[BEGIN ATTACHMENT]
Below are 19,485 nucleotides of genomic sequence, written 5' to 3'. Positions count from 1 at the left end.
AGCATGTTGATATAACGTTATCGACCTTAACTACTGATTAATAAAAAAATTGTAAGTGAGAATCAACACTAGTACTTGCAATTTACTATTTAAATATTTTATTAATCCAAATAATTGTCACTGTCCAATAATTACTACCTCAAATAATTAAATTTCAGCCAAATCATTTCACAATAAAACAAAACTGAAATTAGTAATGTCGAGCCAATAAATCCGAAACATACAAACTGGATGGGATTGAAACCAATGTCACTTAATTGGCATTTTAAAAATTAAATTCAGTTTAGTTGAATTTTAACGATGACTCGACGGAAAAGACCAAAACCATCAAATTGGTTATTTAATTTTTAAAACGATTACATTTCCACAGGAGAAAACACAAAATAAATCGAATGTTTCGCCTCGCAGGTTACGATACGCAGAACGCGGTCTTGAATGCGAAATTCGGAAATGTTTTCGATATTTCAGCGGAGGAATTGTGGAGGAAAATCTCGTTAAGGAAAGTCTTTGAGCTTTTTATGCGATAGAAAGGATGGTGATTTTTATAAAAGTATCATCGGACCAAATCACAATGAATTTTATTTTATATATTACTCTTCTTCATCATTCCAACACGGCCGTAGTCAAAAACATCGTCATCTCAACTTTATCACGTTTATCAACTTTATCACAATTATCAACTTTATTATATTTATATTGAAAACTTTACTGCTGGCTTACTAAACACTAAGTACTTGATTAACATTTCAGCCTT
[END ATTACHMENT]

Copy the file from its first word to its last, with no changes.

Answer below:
Below are 19,485 nucleotides of genomic sequence, written 5' to 3'. Positions count from 1 at the left end.
AGCATGTTGATATAACGTTATCGACCTTAACTACTGATTAATAAAAAAATTGTAAGTGAGAATCAACACTAGTACTTGCAATTTACTATTTAAATATTTTATTAATCCAAATAATTGTCACTGTCCAATAATTACTACCTCAAATAATTAAATTTCAGCCAAATCATTTCACAATAAAACAAAACTGAAATTAGTAATGTCGAGCCAATAAATCCGAAACATACAAACTGGATGGGATTGAAACCAATGTCACTTAATTGGCATTTTAAAAATTAAATTCAGTTTAGTTGAATTTTAACGATGACTCGACGGAAAAGACCAAAACCATCAAATTGGTTATTTAATTTTTAAAACGATTACATTTCCACAGGAGAAAACACAAAATAAATCGAATGTTTCGCCTCGCAGGTTACGATACGCAGAACGCGGTCTTGAATGCGAAATTCGGAAATGTTTTCGATATTTCAGCGGAGGAATTGTGGAGGAAAATCTCGTTAAGGAAAGTCTTTGAGCTTTTTATGCGATAGAAAGGATGGTGATTTTTATAAAAGTATCATCGGACCAAATCACAATGAATTTTATTTTATATATTACTCTTCTTCATCATTCCAACACGGCCGTAGTCAAAAACATCGTCATCTCAACTTTATCACGTTTATCAACTTTATCACAATTATCAACTTTATTATATTTATATTGAAAACTTTACTGCTGGCTTACTAAACACTAAGTACTTGATTAACATTTCAGCCTT